Prometheus stole it from the gods and bequeathed it to humans. Aristotle defined it as one of the four essential elements. Since its earliest known controlled use 1,420,000 years ago, fire has inspired stories and speculation.
Early chemists believed that fire was caused by the liberation of a substance, phlogiston, found in every combustible material. But observations made in the late 18th century revealed a decidedly less mysterious ingredient: oxygen.
Fire is a chemical reaction that releases light and heat. The display usually marks the meeting of a combustible material and oxygen, although other chemicals can spark flames as well. These flames occur when small particles of the combustible material are heated to the point of incandescence and shot upward.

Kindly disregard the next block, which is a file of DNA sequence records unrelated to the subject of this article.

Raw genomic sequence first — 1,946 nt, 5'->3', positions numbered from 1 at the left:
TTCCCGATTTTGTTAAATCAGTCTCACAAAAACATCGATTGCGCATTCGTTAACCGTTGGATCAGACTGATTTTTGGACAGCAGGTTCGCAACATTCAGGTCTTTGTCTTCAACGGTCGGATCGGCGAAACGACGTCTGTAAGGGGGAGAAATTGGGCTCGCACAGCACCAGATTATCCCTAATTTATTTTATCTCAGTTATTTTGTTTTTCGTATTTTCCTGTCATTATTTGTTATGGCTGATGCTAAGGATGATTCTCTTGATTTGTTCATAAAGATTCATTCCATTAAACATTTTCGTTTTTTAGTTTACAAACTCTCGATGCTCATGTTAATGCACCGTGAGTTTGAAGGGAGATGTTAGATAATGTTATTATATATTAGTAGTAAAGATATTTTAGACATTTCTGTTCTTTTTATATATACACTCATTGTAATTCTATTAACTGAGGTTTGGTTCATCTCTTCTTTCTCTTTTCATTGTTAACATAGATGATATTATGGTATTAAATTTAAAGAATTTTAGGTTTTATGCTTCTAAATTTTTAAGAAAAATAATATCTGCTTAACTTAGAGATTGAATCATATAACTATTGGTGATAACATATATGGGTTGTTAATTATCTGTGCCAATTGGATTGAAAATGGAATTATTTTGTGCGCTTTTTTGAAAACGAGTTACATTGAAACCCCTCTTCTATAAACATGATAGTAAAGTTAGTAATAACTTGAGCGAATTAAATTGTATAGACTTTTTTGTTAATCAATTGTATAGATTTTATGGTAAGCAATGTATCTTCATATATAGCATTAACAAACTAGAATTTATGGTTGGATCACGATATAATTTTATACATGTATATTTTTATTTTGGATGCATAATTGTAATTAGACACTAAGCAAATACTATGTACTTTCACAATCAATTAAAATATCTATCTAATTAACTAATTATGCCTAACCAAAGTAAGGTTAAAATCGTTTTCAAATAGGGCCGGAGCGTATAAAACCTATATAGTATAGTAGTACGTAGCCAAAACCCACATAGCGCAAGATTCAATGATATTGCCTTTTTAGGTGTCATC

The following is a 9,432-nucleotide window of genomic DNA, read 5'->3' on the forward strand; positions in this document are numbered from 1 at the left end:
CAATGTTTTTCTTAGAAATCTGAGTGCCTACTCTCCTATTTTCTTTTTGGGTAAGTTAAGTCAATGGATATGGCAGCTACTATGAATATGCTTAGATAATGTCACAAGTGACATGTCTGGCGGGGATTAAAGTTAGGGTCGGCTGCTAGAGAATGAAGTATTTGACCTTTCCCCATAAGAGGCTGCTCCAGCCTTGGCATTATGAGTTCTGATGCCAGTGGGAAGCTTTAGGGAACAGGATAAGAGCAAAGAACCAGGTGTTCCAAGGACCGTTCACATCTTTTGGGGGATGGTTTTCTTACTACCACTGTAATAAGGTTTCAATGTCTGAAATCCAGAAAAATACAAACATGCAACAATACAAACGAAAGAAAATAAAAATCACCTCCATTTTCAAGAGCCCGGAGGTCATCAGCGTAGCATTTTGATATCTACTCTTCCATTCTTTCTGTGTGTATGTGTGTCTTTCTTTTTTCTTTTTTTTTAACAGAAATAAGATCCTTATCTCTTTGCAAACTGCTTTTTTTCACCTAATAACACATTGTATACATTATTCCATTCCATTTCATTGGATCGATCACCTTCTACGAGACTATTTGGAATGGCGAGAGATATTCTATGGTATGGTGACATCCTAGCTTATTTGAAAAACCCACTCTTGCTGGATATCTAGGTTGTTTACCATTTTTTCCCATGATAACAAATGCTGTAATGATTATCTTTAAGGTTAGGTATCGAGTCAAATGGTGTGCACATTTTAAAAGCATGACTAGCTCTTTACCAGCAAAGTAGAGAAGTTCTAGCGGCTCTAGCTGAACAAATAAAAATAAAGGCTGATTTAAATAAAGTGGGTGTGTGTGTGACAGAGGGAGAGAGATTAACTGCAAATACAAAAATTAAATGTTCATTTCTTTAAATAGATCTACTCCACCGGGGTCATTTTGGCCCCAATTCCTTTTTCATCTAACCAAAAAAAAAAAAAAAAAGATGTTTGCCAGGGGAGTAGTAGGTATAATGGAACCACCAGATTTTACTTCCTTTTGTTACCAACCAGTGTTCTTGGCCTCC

Given a steady supply of fuel, this exothermic reaction will continue unabated. But fires consume combustibles greedily, hence the need to frequently feed your fireplace to keep the flames ablaze. Even the sun — which creates heat and light in nuclear reactions that involve the fusing of hydrogen atoms into helium — will burn through its fuel in about four billion years. If we're still around, expect all manner of chaos.